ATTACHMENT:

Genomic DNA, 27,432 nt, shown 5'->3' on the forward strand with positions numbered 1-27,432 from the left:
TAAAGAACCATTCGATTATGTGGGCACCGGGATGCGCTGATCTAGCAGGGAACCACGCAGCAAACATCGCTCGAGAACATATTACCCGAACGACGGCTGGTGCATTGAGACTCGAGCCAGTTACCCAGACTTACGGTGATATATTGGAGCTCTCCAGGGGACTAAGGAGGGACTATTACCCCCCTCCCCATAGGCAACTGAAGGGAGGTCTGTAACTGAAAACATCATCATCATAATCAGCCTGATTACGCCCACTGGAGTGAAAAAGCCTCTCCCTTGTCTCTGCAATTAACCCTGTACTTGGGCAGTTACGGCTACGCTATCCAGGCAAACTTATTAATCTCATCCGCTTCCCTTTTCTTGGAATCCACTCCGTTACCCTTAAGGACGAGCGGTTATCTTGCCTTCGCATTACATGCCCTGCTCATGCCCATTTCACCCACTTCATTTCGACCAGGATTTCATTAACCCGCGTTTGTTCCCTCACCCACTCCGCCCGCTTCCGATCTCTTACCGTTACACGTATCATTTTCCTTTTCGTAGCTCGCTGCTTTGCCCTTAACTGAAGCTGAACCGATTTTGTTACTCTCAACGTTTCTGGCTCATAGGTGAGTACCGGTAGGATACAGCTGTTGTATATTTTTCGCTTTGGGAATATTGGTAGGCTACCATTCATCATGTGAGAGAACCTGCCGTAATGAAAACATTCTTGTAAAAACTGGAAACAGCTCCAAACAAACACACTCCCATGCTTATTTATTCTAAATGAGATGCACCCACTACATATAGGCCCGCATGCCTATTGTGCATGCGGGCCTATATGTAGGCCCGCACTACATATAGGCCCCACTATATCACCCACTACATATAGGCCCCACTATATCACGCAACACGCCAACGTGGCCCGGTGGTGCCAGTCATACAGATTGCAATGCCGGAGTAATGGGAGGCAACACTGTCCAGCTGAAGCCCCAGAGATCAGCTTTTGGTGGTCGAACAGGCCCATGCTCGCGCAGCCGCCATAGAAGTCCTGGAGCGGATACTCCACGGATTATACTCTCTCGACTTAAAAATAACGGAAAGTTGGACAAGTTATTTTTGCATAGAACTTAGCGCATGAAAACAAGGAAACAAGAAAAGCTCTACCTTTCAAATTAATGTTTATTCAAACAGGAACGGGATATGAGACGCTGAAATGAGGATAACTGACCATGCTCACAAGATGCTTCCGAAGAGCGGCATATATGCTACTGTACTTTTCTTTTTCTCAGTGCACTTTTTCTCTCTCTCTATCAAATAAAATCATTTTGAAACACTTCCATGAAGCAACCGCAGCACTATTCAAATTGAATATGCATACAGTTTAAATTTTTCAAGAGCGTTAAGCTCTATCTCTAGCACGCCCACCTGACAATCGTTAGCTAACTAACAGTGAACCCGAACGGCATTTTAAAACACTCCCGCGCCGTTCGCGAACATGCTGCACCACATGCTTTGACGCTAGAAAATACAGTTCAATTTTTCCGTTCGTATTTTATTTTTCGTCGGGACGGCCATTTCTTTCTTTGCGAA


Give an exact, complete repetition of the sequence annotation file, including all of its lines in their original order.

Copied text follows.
Genomic DNA, 27,432 nt, shown 5'->3' on the forward strand with positions numbered 1-27,432 from the left:
TAAAGAACCATTCGATTATGTGGGCACCGGGATGCGCTGATCTAGCAGGGAACCACGCAGCAAACATCGCTCGAGAACATATTACCCGAACGACGGCTGGTGCATTGAGACTCGAGCCAGTTACCCAGACTTACGGTGATATATTGGAGCTCTCCAGGGGACTAAGGAGGGACTATTACCCCCCTCCCCATAGGCAACTGAAGGGAGGTCTGTAACTGAAAACATCATCATCATAATCAGCCTGATTACGCCCACTGGAGTGAAAAAGCCTCTCCCTTGTCTCTGCAATTAACCCTGTACTTGGGCAGTTACGGCTACGCTATCCAGGCAAACTTATTAATCTCATCCGCTTCCCTTTTCTTGGAATCCACTCCGTTACCCTTAAGGACGAGCGGTTATCTTGCCTTCGCATTACATGCCCTGCTCATGCCCATTTCACCCACTTCATTTCGACCAGGATTTCATTAACCCGCGTTTGTTCCCTCACCCACTCCGCCCGCTTCCGATCTCTTACCGTTACACGTATCATTTTCCTTTTCGTAGCTCGCTGCTTTGCCCTTAACTGAAGCTGAACCGATTTTGTTACTCTCAACGTTTCTGGCTCATAGGTGAGTACCGGTAGGATACAGCTGTTGTATATTTTTCGCTTTGGGAATATTGGTAGGCTACCATTCATCATGTGAGAGAACCTGCCGTAATGAAAACATTCTTGTAAAAACTGGAAACAGCTCCAAACAAACACACTCCCATGCTTATTTATTCTAAATGAGATGCACCCACTACATATAGGCCCGCATGCCTATTGTGCATGCGGGCCTATATGTAGGCCCGCACTACATATAGGCCCCACTATATCACCCACTACATATAGGCCCCACTATATCACGCAACACGCCAACGTGGCCCGGTGGTGCCAGTCATACAGATTGCAATGCCGGAGTAATGGGAGGCAACACTGTCCAGCTGAAGCCCCAGAGATCAGCTTTTGGTGGTCGAACAGGCCCATGCTCGCGCAGCCGCCATAGAAGTCCTGGAGCGGATACTCCACGGATTATACTCTCTCGACTTAAAAATAACGGAAAGTTGGACAAGTTATTTTTGCATAGAACTTAGCGCATGAAAACAAGGAAACAAGAAAAGCTCTACCTTTCAAATTAATGTTTATTCAAACAGGAACGGGATATGAGACGCTGAAATGAGGATAACTGACCATGCTCACAAGATGCTTCCGAAGAGCGGCATATATGCTACTGTACTTTTCTTTTTCTCAGTGCACTTTTTCTCTCTCTCTATCAAATAAAATCATTTTGAAACACTTCCATGAAGCAACCGCAGCACTATTCAAATTGAATATGCATACAGTTTAAATTTTTCAAGAGCGTTAAGCTCTATCTCTAGCACGCCCACCTGACAATCGTTAGCTAACTAACAGTGAACCCGAACGGCATTTTAAAACACTCCCGCGCCGTTCGCGAACATGCTGCACCACATGCTTTGACGCTAGAAAATACAGTTCAATTTTTCCGTTCGTATTTTATTTTTCGTCGGGACGGCCATTTCTTTCTTTGCGAA